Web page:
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I have two collections with a many-to-many relationship. I want to store an array of linked ObjectIds in both documents so that I can take Document A and retrieve all linked Document B's quickly, and vice versa.

Creating this link is a two step process

  1. Add Document A's ObjectId to Document B
  2. Add Document B's ObjectId to Document A

After watching a MongoDB video I found this to be the recommended way of storing a many-to-many relationship between two collections

I need to be sure that both updates are made. What is the recommended way of robustly dealing with this crucial two step process without a transaction?

I could condense this relationship into a single link collection, the advantage being a single update with no chance of Document B missing the link to Document A. The disadvantage being that I'm not really using MongoDB as intended. But, because there is only a single update, it seems more robust to have a link collection that defines the many-to-many relationship.

Should I use safe mode and manually check the data went in afterwards and try again on failure? Or should I represent the many-to-many relationship in just one of the collections and rely on an index to make sure I can still quickly get the linked documents?

Any recommendations? Thanks

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3 Answers

up vote 4 down vote accepted

@Gareth, you have multiple legitimate ways to do this. So they key concern is how you plan to query for the data, (i.e.: what queries need to be fast)

Here are a couple of methods.

Method #1: the "links" collection

You could build a collection that simply contains mappings between the collections.

Pros:

  • Supports atomic updates so that data is not lost

Cons:

  • Extra query when trying to move between collections

Method #2: store copies of smaller mappings in larger collection

For example: you have millions of Products, but only a hundred Categories. Then you would store the Categories as an array inside each Product.

Pros:

  • Smallest footprint
  • Only need one update

Cons:

  • Extra query if you go the "wrong way"

Method #3: store copies of all mappings in both collections

(what you're suggesting)

Pros:

  • Single query access to move between either collection

Cons:

  • Potentially large indexes
  • Needs transactions (?)

Let's talk about "needs transactions". There are several ways to do transactions and it really depends on what type of safety you require.

Should I use safe mode and manually check the data went in afterwards and try again on failure?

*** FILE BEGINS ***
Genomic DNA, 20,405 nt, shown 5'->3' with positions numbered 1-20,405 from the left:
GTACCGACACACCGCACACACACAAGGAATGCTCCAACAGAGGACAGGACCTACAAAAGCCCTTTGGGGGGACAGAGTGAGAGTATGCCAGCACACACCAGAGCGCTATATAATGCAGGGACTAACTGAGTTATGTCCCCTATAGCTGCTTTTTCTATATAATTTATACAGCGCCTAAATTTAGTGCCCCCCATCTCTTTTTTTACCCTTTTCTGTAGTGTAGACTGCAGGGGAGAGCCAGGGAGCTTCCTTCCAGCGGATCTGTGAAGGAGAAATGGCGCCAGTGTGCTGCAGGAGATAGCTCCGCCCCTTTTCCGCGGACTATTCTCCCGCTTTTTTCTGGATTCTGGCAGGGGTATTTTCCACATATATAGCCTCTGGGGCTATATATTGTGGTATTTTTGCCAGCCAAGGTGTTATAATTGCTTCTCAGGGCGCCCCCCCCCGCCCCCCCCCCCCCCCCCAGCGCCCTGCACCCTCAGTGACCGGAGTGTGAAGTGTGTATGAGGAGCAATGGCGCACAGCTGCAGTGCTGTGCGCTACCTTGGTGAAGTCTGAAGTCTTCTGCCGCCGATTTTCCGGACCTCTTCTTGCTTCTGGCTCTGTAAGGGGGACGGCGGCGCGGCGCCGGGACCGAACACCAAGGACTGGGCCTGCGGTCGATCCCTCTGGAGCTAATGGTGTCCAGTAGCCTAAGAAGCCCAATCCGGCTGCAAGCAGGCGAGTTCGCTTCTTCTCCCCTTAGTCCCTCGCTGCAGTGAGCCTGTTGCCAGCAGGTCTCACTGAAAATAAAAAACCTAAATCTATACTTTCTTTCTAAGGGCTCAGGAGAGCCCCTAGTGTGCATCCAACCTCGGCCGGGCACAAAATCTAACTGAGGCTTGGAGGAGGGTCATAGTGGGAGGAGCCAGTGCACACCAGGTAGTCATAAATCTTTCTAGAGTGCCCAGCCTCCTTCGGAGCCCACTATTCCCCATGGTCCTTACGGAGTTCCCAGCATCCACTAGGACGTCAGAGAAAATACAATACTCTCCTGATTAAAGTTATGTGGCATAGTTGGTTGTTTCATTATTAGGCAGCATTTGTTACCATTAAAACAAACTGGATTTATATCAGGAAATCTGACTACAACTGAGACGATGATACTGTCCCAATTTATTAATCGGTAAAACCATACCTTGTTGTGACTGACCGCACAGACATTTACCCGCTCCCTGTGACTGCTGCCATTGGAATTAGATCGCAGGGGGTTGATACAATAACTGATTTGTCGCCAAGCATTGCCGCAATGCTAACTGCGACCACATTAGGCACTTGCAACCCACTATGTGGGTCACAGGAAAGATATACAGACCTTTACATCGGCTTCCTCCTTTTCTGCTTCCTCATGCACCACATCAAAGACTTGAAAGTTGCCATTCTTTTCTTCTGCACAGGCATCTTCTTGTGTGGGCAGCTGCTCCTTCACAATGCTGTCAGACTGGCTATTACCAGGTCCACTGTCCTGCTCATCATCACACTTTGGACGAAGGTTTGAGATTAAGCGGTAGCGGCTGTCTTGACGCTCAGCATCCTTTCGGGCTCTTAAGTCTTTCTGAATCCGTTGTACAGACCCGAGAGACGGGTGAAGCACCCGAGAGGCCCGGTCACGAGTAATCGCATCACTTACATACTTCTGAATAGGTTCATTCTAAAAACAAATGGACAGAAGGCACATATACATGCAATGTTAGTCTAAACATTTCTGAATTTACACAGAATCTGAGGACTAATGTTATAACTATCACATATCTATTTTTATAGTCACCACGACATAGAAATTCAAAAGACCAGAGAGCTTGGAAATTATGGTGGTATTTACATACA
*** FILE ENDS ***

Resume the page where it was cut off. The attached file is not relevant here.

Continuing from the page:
You can definitely do this. You'll have to ask yourself, what's the worst that happens if only one of the saves fails?

Method #4: queue the change

I don't know if you've ever worked with queues, but if you have some leeway you can build a simple queue and have different jobs that update their respective collections.

This is a much more advanced solution. I would tend to go with #2 or #3.

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Great answer thank you. #2 looks the best option. The relationship is one sided by a factor of roughly 10, so there's my answer right there! I would rather lose a small amount of performance than face possible data issues. MongoDB is so fast anyway it shouldn't be a problem –  Typo Johnson Feb 14 '11 at 23:12
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Why don't you create a dedicated collection holding the relations between A and B as dedicated rows/documents as one would do it in a RDBMS. You can modify the relation table with one operation which is of course atomic.

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Thanks, I do consider this approach in my question, but in a video I watched this was not recommended as the MongoDB way –  Typo Johnson Feb 14 '11 at 13:39
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Are videos an authorative source of information? MongoDB only provides atomicity for single operation. If transactional support is important: either don't use MongoDB or use MongoDB as described. You can't have everything. –  Andreas Jung Feb 14 '11 at 13:57
    
It was a video of a presentation given by a member of the MongoDB core team. I'm trying to make the "should I use MongdoDB" call at the moment –  Typo Johnson Feb 14 '11 at 14:12
    
The video was Schema Design with MongoDB by Kyle Banker : mongodb.blip.tv/file/3704083 –  Typo Johnson Feb 14 '11 at 19:19
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Should I use safe mode and manually check the data went in afterwards and try again on failure?

Yes this an approach, but there is an another - you can implement an optimistic transaction. It has some overhead and limitations but it guarantees data consistency. I wrote an example and some explanation on a GitHub page.

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